Book Review: Hiding by Jenny Morton Potts

Book Review Thriller Joyful Antidotes

This book has been hiding (sorry, couldn’t resist the pun) in my TBR for months. Today, I’m happy to finally get my review to you. Enjoy!

Blurb

Hiding by Jenny Morton Potts is a psychological thriller that brings Keller Baye and Rebecca Brown together. Previously living on either side of the Atlantic, Rebecca knows nothing of Keller until she falls in love with him. But Keller knows a lot about Rebecca…

Book Review Thriller Joyful Antidotes
Hiding by Jenny Morton Potts

Review

Wow, how to explain Hiding? Let’s start by saying it is a story about families. And in a lot of ways, it is their families that define the people Keller and Rebecca become. At the very start of the book, Keller’s Dad is executed for killing a judge during a bank robbery that went wrong. That leaves Keller to be brought up by his Aunt Joya, a truly despicable person who treats Keller terribly. As we see his character progress, we can see the effect these people have had on a once sweet boy.

It’s the same with Rebecca’s family. She and her older brother and sister live with their grandparents after their parents die when Rebecca is four years old. They live in a far-flung house in Scotland which never receives visitors, only the curious Uncle Neil. Her grandparents are extremely reluctant to speak about Rebecca’s parents and this leads to years and years of trying to find answers.

I love the eerie writing style of the author, especially in the setting of the Brown household, and even more so with their stilted family conversations. Although Keller’s family is worse, they didn’t give me the same chill the Browns did. However, what I like most about the way this book is written is how the murkiness of Keller is set against the innocence of Rebecca.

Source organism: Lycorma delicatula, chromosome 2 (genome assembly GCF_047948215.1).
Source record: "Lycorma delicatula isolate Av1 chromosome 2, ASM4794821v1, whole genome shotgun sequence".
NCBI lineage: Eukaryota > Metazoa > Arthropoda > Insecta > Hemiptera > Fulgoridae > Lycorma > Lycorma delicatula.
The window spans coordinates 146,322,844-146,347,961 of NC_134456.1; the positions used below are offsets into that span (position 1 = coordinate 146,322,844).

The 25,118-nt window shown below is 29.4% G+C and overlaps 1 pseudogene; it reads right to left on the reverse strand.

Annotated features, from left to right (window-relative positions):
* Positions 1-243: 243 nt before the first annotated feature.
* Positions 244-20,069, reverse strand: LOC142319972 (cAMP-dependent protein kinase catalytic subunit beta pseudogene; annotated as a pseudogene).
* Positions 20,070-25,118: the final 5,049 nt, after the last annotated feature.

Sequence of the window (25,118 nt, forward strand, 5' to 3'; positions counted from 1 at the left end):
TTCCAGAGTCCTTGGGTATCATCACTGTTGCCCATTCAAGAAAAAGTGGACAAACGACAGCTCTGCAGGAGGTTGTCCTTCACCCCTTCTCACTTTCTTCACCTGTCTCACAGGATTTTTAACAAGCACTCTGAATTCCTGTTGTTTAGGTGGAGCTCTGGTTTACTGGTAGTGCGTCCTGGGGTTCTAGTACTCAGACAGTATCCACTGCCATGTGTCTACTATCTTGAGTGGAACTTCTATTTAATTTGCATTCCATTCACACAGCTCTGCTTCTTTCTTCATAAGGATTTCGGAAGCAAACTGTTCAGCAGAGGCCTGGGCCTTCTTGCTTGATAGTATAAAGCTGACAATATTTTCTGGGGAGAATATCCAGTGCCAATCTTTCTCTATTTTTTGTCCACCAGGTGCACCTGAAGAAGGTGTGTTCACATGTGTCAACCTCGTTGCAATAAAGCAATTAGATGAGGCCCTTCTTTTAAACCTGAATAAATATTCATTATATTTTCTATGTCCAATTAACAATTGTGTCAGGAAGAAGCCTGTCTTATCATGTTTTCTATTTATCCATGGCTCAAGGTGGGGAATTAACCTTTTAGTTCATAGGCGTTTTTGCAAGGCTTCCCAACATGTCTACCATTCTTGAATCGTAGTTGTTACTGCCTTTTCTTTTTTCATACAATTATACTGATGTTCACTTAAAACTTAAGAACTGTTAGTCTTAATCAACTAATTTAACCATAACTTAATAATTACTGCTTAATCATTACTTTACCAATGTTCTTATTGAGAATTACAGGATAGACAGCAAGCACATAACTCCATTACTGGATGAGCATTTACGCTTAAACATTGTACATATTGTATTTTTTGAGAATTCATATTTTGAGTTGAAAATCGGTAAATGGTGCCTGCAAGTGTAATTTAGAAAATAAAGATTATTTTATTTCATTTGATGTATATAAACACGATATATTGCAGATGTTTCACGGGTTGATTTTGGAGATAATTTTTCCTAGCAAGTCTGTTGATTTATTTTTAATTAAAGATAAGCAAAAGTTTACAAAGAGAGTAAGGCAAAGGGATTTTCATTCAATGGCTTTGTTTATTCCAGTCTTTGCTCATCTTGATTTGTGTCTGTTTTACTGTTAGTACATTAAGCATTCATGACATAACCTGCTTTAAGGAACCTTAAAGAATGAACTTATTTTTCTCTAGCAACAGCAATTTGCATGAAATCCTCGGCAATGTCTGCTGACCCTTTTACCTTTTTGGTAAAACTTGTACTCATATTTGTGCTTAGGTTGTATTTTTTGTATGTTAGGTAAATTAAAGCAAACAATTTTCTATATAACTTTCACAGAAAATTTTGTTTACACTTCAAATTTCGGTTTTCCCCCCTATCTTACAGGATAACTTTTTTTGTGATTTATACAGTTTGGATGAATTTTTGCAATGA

Adding even more to this wonderful story is character development. Throughout the book, we learn a good deal about all the characters but it is Keller’s development I enjoyed the most. The reason he is how he is not immediately apparent like with Rebecca. His backstory was laid out more gently, was more interesting and provided a lot of context. By the end, while I found him really creepy, I also couldn’t help feeling sorry for him.

For me, it was a shame how the book ended. Not in the conclusion of the story itself but because of its abrupt end after chapters of careful development. Nevertheless, I really enjoyed Hiding and would like to see a sequel.

I was sent a copy of this book in exchange for an honest review.

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